Now that the 2021 offseason has begun, following yet another year of disappointment, a fourth consecutive season with no postseason victories, it’s time to take stock of where the Pittsburgh Steelers stand. Specifically where Steelers players stand individually based on what we are seeing over the course of the offseason as it plays out. We will also be reviewing players based on their previous season and their prospects for the future.
A stock evaluation can take a couple of different approaches and I’ll try to make clear my reasonings. In some cases it will be based on more long-term trends. In other instances it will be a direct response to something that just happened. So we can see a player more than once over the course of the season as we move forward.
Player: ILB Vince Williams
Stock Value: Sold
Reasoning: It was announced on Wednesday that Vince Williams would be retiring after eight seasons in the NFL, all with the Steelers.
The Steelers released Vince Williams on March 16, saving a few millions in salary cap space. He opted to re-sign a month later on April 16 to a one-year, veteran minimum contract. On Wednesday, as players were reporting to training camp, it was announced, on July 21, that he would be retiring.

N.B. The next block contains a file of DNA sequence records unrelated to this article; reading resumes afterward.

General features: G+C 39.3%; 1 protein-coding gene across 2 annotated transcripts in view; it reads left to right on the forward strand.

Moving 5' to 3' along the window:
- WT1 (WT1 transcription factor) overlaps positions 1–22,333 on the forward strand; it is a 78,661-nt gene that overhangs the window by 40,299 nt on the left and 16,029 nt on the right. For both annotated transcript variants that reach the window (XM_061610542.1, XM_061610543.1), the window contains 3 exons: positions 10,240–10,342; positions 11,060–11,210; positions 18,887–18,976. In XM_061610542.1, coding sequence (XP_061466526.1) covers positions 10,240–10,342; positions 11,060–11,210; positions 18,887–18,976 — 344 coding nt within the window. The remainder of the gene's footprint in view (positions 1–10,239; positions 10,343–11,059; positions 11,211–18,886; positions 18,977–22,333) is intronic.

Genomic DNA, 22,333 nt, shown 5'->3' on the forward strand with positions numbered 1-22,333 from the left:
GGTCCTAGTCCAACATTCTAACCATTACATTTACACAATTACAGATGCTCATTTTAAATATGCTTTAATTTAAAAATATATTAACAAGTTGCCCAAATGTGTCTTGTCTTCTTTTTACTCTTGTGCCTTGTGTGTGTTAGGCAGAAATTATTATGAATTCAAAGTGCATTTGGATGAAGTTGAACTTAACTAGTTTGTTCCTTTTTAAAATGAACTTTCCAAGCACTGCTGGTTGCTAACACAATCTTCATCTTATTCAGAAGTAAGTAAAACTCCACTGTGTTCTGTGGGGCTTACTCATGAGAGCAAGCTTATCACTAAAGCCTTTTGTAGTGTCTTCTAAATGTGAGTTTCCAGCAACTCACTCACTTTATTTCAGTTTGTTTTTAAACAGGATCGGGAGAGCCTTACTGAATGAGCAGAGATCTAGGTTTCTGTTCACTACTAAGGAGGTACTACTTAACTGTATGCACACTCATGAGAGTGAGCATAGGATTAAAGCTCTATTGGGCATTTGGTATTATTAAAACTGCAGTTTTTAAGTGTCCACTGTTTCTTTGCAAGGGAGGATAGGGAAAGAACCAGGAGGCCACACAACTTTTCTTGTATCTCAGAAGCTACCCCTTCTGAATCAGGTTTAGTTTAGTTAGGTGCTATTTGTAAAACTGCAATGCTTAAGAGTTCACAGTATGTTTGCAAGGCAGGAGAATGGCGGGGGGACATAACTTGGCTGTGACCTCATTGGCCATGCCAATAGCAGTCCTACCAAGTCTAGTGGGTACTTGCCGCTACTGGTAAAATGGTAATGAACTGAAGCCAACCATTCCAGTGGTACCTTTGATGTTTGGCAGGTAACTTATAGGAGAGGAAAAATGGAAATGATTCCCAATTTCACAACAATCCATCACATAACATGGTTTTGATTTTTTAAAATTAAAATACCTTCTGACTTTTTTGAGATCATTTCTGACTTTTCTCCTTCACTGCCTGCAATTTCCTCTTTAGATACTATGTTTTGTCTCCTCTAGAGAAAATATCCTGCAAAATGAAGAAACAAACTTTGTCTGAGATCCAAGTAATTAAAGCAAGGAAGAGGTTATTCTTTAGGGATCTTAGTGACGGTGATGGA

It’s not entirely clear what happened between the middle of April and late July that made him change his mind about giving it one more year. It’s also not entirely clear what exactly this does to the Steelers’ depth chart.
Devin Bush and Robert Spillane were expected to be the starters this season, with Williams as the primary backup. With him now gone, there are opportunities for Ulysees Gilbert III and rookie Buddy Johnson to show that they can step up and play a significant role if necessary.
Personally speaking, I think it is unlikely that the Steelers would meaningfully address the inside linebacker position in conjunction with Williams’ decision to retire. They might bring in another inside linebacker just to keep the positional numbers intact, but I don’t expect it to be a ‘name’ player, even like Avery Williamson.
Especially for a sixth-round pick, though, Williams had a great career. He played more than 120 games over eight years, starting more than half of them. He racked up nearly 500 career tackles, with 20.5 sacks, and two interceptions, one off of Tom Brady. It remains the most baffling stat line that I can think of that he never forced a fumble in his career.
There is a reason that Williams was a fan favorite. Actually, there were many reasons, and his googly-eyes headshot is just one of them. More than anything, he personified the spirit of the game, and the love of the game. He played the way a fan would, if he had the athletic ability to do so.
Here’s to hoping he chooses to stay around the game and goes on to have a successful coaching career—maybe even in Pittsburgh. Perhaps Larry Foote can give him a pointer or two. And as the main image for this post is, perhaps for one last time, that famous headshot.